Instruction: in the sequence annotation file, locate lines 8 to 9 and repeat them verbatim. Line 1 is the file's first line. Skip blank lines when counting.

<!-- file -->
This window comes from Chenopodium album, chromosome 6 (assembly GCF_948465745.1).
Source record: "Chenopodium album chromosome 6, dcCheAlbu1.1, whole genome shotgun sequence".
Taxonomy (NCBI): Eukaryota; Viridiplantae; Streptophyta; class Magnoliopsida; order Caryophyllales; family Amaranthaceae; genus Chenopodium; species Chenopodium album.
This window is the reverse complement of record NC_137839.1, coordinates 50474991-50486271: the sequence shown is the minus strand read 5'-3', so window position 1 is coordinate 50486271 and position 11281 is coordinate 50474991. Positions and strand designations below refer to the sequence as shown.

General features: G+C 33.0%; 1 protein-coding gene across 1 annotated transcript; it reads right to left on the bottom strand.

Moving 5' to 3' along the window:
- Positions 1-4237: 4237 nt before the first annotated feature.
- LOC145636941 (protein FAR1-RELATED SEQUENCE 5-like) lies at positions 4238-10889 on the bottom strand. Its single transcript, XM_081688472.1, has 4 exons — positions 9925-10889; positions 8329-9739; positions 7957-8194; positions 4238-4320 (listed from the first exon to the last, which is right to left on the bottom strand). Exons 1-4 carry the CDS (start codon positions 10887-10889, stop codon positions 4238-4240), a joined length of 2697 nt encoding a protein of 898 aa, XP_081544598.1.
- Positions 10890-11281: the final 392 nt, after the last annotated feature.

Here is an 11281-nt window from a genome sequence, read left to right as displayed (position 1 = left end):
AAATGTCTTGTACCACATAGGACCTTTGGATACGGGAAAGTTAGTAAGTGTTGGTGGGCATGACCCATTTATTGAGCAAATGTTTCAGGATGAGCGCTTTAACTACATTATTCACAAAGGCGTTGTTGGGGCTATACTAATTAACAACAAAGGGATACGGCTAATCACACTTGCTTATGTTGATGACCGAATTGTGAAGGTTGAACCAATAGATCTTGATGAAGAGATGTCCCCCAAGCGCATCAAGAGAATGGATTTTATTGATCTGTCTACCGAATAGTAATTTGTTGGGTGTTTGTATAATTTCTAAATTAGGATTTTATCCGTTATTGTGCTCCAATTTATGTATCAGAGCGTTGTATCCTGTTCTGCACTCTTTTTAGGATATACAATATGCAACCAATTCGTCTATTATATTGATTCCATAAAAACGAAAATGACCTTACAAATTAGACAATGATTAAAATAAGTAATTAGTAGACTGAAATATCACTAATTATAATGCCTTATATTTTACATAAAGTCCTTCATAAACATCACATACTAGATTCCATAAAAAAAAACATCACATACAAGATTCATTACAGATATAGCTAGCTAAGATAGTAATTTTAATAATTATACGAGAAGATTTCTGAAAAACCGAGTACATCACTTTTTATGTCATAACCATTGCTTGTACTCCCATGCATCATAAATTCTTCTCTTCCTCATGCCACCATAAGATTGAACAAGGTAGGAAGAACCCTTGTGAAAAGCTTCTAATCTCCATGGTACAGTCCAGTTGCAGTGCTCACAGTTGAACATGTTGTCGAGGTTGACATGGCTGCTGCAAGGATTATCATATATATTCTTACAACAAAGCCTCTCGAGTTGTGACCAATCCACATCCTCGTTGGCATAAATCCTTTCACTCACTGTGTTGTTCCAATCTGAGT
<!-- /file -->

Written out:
- LOC145636941 (protein FAR1-RELATED SEQUENCE 5-like) lies at positions 4238-10889 on the bottom strand. Its single transcript, XM_081688472.1, has 4 exons — positions 9925-10889; positions 8329-9739; positions 7957-8194; positions 4238-4320 (listed from the first exon to the last, which is right to left on the bottom strand). Exons 1-4 carry the CDS (start codon positions 10887-10889, stop codon positions 4238-4240), a joined length of 2697 nt encoding a protein of 898 aa, XP_081544598.1.
- Positions 10890-11281: the final 392 nt, after the last annotated feature.